- IONIQ 6 delivers an impressively low 0.21 drag coefficient and AER of 614 km (WLTP-rated) on a single charge
- Hyundai’s Electrified Streamliner achieves this through 1930s-style aerodynamic design and technological advances that are functional and aesthetically pleasing
- Designers used ‘morphing technique’ to develop optimal rear spoiler shape and several other advanced aerodynamic solutions
Offenbach, 9 November 2022 – When the designers and aerodynamic engineers at Hyundai Motor Company set out to create an electric vehicle with low wind resistance and a high all-electric range (AER), they looked at some of the most streamlined shapes in automotive and aircraft history, as well as in nature. As a result of their efforts, IONIQ 6 achieves an impressively low 0.21 drag coefficient and AER of 614 km (WLTP-rated) on a single charge.
While aerodynamic efficiency is important for every vehicle’s fuel economy, it is especially critical for an EV’s AER due to the weight of the battery system. Not only does aerodynamic efficiency affect AER, but it also has a significant impact on power performance, driving stability and driving/wind noise. By excelling at aerodynamic performance, IONIQ 6 delivers what Hyundai’s designers call ‘emotional efficiency’ with simple yet sensuous curves and technological advances that are both functional and aesthetically pleasing.
The return of the Streamliner
Simon Loasby, Hyundai’s Head of Styling, cites the 1947 Stout Scarab, Phantom Corsair and Saab Ursaab as major influences on IONIQ 6’s sleek design. Those iconic ‘Streamliner’ cars epitomise the functionally efficient aesthetic on wheels. It’s easy to see how the symmetry and relative simplicity of their contoured shapes found their way onto Hyundai’s new Electrified Streamliner.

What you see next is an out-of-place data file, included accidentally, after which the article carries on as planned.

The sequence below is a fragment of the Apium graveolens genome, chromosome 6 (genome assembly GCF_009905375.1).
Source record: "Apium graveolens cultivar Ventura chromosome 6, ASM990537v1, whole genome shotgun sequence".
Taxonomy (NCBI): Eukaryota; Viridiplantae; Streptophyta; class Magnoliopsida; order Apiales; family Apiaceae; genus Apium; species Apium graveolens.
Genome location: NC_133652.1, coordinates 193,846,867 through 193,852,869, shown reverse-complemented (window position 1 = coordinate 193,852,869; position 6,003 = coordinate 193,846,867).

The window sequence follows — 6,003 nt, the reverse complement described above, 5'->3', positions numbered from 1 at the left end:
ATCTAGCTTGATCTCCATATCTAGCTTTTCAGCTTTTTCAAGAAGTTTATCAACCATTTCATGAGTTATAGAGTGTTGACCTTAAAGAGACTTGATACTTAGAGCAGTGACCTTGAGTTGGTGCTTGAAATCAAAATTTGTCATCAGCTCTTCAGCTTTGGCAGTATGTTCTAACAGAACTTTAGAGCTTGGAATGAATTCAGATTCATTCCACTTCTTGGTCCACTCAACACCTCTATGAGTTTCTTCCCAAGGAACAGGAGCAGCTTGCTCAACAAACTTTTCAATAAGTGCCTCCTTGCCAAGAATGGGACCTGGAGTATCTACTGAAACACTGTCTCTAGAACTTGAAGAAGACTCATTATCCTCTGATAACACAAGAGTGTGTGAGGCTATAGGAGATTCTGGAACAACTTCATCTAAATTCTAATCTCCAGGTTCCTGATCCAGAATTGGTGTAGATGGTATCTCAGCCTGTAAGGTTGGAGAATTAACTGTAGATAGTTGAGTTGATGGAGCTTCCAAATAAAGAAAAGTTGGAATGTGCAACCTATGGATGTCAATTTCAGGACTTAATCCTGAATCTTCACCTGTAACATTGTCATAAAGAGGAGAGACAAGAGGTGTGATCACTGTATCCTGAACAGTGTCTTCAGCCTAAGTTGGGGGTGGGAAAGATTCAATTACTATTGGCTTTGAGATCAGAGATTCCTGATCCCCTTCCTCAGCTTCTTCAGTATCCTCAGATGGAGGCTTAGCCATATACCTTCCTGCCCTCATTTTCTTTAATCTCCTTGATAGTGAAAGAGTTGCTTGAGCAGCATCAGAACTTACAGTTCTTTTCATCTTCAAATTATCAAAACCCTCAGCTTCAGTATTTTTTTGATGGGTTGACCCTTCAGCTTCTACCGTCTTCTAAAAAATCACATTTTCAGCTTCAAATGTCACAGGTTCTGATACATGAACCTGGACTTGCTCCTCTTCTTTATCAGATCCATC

“IONIQ 6 started with a single curve that defines its profile and architecture — the ultimate streamlined form — and ‘Electrified Streamliner’ became the pet name for the car,” says Loasby. “The true beginning of aerodynamic design and engineering started in the 1930s and we felt that taking inspiration from that era – and indeed from nature – was the perfect way to create uniqueness and sustainable performance in the EV segment.”
Another key influence was the Supermarine Spitfire, a famous World War II British fighter plane. Designers applied a Spitfire-inspired winglet to the side of IONIQ 6’s rear spoiler to absorb the air flow from the roof and reduce drag by minimising vortices at the spoiler’s tip. This technology also effectively reduces the eddy currents generated from the side of the vehicle, helping to reduce drag.